How do I know all that detail, you say?
Because as the Fox News television special progressed through to Kennedy’s challenge of Carter, they showed a snippet from that very speech given by Kennedy on that day in Philly.
Very quickly, but lasting maybe four full seconds, there was a closeup of an 18-year-old Matt Veasey standing in the back of the stage, eyes glazed over as he listened to Kennedy speaking.
It was crystal clear, a close-up, and they held the camera on me long enough for me to say “Holy crap!” as I sat in my living room that night, now almost three decades later.
Thankfully, modern day television experts have invented something called DVR, and I quickly rewound the program to watch again. There I was staring back in time at myself almost three decades ago, still a teenager, less than a year out of high school, my eldest daughter just a couple of months old.
It was eerie, partly because it was totally unexpected, partly because the shot was a good one, partly because I haven’t seen that face much in decades.
I don’t know of any video, family or otherwise, that exists of me from those days. I don’t actually even have many photos from that time, at least not in my possession. But there I was, live and in person, at least on tape, from spring of 1980.
I ran upstairs and got my wife Debbie, who didn’t even know that I existed in 1980, and asked her to come downstairs and watch the show for a minute.
I had it cued up to just before my appearance, and gave her the buildup describing what the show was about and where we were in the episode, and then asked her to watch close and see if anything catches her eye.
She watched and let the shot of me go by, and just as I flickered off the screen she looked at me wide-eyed and asked “was that you?” in an incredulous tone.
We watched it together a few more times and shared the amazement with a good laugh as I caught her up on some of the things that were happening in my life at that point.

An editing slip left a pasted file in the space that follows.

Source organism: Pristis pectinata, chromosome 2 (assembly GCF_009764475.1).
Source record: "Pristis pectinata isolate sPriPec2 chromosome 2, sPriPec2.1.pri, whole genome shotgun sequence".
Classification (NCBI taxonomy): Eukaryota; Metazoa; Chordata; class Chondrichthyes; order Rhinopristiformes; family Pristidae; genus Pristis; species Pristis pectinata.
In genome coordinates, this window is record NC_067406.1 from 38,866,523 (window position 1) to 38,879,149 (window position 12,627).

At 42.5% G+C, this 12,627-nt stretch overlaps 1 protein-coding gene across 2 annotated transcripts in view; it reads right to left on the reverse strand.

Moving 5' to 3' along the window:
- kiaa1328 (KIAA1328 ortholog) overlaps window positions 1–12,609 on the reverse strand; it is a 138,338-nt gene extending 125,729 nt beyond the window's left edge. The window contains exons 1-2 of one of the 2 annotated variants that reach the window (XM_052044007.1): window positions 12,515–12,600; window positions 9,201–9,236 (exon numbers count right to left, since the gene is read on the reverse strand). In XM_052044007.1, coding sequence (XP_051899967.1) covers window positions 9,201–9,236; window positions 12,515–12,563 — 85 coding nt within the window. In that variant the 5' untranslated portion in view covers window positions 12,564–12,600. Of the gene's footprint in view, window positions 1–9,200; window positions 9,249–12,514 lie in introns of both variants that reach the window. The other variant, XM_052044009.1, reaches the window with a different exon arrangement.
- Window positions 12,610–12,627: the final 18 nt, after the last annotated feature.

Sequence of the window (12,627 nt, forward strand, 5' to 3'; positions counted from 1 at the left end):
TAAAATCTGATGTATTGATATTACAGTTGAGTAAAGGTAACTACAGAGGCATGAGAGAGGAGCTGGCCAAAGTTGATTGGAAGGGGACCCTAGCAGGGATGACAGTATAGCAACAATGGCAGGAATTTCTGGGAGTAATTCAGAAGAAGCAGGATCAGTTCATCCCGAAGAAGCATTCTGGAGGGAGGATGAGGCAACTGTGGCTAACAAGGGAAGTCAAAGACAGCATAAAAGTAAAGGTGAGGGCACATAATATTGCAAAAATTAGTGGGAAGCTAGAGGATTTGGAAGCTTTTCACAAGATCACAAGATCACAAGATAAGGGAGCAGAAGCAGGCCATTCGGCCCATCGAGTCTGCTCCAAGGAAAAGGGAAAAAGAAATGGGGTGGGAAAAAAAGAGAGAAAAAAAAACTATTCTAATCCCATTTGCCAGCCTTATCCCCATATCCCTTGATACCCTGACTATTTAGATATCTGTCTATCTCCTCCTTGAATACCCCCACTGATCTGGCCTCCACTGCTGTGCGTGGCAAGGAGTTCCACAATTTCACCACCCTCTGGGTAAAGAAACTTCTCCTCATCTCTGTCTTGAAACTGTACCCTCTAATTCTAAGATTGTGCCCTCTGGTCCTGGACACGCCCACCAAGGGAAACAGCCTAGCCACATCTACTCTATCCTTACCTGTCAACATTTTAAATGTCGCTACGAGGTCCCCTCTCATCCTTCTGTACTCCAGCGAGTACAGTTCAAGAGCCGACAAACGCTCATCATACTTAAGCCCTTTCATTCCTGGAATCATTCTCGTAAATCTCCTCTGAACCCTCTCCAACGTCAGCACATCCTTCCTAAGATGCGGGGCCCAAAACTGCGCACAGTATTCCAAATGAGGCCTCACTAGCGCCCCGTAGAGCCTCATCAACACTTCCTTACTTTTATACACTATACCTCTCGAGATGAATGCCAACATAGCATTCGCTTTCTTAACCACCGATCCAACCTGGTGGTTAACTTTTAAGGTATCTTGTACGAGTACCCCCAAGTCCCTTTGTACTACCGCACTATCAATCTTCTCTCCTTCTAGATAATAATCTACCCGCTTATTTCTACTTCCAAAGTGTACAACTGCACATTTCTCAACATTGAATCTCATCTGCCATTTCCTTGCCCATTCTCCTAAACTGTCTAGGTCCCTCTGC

So if you get a chance to see this “Television & the Presidency” special on Fox News Channel, stay tuned for the episode and section where they cover Jimmy Carter.
As that Fox documentary moves to the Kennedy 1980 primary challenge, they will show the Philly speech, and as Kennedy laments that we want “no more high taxes, no more hostages” or whatever his rant was, you will see a starry-eyed young liberal in the audience.
That young man was me once, a long time ago. It was good to see me again.
The date was August 5th, 1985, “8-5-85” as it would easily be remembered, and would become forever known in team lore.
It was a typically warm, sunny summer evening on the softball field at Archbishop Ryan High School in the Northeast section of Philadelphia.
On this night, the Brewers softball team was trying to nail down our first DVFL modified-pitch championship.
We led the best-of-three playoff final series by a two games to none margin over the dangerous FPS Snakes, a squad that had handed us a 16-5 defeat earlier in the season.
The Brewers were a huge part of my life as a young man, and our journey from a makeshift band of loveable losers to champions is unforgettable to me and the others who lived through it.
I had joined the core group of players that would become the Brewers just three years earlier. I was working for First Pennsylvania Bank in Philly, long since swallowed up in the numerous mergers that changed the face of the banking industry during the 1980’s and 90’s.
First Penn had an intra-mural softball league back then made up of about eight teams. After playing for another team as a 19-year old kid in the 1981 season, I was recruited by a guy named Ed Markowski to play for his Pennamco team in 1982.